Conversation is a subtle art. Words joined together to make sentences that meander along paths of thought, winding around unexpected corners of love, up little hills of anxiety, and at times plunging into deep valleys of fear or despair. Sometimes participants in this art run smack-dab into an utterance that contains a treasure so wonderful… that one grabs hold of it and stuffs it in a pocket for safe keeping. Expressions to be brought out time and again to relive emotions associated with mere words. That’s how I wound up sitting on a bridge back in the late 1950’s overlooking a babbling brook.
I intended to be there just a few minutes. I wanted to pick up my guitar and grab a couple snap shots of my daddy’s antique Gibson. Many of my happy childhood memories are wrapped around that old guitar. Daddy would sing and play to relieve his stress or entertain us kids while Mom was cooking dinner. We loved when he and his brother played their guitars and my aunts would sing at family get-togethers. Then there were the times when my little sister would bring out her saxophone and my brother would tap out a beat…precious, sweet memories. We were reminiscing about those times. Talking about how he should really play for his great grandchildren more since they spend so much time at his house and our conversation began its journey.
He talked of playing the guitar when he was young… of living in the boarding house where he met my mother. He told stories of dates, of their wedding, of their first house, of jobs…stories I had heard a hundred times. Then our discussion took a little detour…to a brook located along an old country road. He had taken my mother, his two children and her daughter to visit his parents. They had only been dating six months or so…but if you would have asked my granny, she would have told you they were destined to be married.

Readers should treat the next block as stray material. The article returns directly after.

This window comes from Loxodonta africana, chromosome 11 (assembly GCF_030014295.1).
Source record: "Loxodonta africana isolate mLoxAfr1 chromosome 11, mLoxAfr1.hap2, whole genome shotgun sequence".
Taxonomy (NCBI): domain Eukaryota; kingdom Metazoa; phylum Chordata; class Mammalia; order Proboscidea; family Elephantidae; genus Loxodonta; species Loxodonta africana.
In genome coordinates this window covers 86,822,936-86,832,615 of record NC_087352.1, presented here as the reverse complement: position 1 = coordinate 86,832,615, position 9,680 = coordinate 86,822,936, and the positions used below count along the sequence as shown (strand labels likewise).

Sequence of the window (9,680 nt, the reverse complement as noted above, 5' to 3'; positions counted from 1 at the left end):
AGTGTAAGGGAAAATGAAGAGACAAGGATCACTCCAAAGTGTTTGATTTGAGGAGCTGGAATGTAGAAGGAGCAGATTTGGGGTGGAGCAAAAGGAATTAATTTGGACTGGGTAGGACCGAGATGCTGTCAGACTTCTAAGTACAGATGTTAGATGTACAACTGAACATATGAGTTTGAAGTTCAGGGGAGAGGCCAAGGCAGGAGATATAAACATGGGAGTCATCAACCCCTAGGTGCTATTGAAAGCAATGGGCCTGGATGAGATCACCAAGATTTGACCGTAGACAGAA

While the children were napping my parents went for a walk. Strolling along, hand-in-hand, he said he was thinking how pretty she was, what a great personality she had, and how she treated his children with love and respect… like they were her own. When they came upon the brook they sat down on the bridge to try and skip some rocks and talk. They were looking out over the water… just talking… when she placed her hand upon his shoulder and told him how beautiful it was there.
“That was when I knew I was in trouble.” He said. “I thought to myself, uh-oh, here I go again.” It was the moment he fell in love with her.